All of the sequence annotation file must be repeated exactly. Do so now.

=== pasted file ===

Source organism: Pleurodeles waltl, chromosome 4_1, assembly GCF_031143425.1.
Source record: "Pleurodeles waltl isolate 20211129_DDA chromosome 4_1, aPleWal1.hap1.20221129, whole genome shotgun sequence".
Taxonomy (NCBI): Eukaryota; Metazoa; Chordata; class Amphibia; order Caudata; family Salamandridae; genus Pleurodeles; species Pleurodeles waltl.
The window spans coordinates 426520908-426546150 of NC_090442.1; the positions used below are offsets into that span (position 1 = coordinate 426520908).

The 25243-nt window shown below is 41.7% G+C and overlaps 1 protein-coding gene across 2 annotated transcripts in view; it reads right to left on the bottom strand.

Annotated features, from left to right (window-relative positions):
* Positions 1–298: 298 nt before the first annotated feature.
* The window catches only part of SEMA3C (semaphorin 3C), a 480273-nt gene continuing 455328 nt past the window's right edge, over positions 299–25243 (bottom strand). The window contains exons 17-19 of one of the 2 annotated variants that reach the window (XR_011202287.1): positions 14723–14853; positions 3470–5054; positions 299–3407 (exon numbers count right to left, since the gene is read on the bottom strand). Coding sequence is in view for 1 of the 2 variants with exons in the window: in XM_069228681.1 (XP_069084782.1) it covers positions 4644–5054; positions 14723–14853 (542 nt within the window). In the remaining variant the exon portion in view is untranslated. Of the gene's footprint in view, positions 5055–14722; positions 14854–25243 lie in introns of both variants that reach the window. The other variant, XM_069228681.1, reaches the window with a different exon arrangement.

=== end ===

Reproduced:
Source organism: Pleurodeles waltl, chromosome 4_1, assembly GCF_031143425.1.
Source record: "Pleurodeles waltl isolate 20211129_DDA chromosome 4_1, aPleWal1.hap1.20221129, whole genome shotgun sequence".
Taxonomy (NCBI): Eukaryota; Metazoa; Chordata; class Amphibia; order Caudata; family Salamandridae; genus Pleurodeles; species Pleurodeles waltl.
The window spans coordinates 426520908-426546150 of NC_090442.1; the positions used below are offsets into that span (position 1 = coordinate 426520908).

The 25243-nt window shown below is 41.7% G+C and overlaps 1 protein-coding gene across 2 annotated transcripts in view; it reads right to left on the bottom strand.

Annotated features, from left to right (window-relative positions):
* Positions 1–298: 298 nt before the first annotated feature.
* The window catches only part of SEMA3C (semaphorin 3C), a 480273-nt gene continuing 455328 nt past the window's right edge, over positions 299–25243 (bottom strand). The window contains exons 17-19 of one of the 2 annotated variants that reach the window (XR_011202287.1): positions 14723–14853; positions 3470–5054; positions 299–3407 (exon numbers count right to left, since the gene is read on the bottom strand). Coding sequence is in view for 1 of the 2 variants with exons in the window: in XM_069228681.1 (XP_069084782.1) it covers positions 4644–5054; positions 14723–14853 (542 nt within the window). In the remaining variant the exon portion in view is untranslated. Of the gene's footprint in view, positions 5055–14722; positions 14854–25243 lie in introns of both variants that reach the window. The other variant, XM_069228681.1, reaches the window with a different exon arrangement.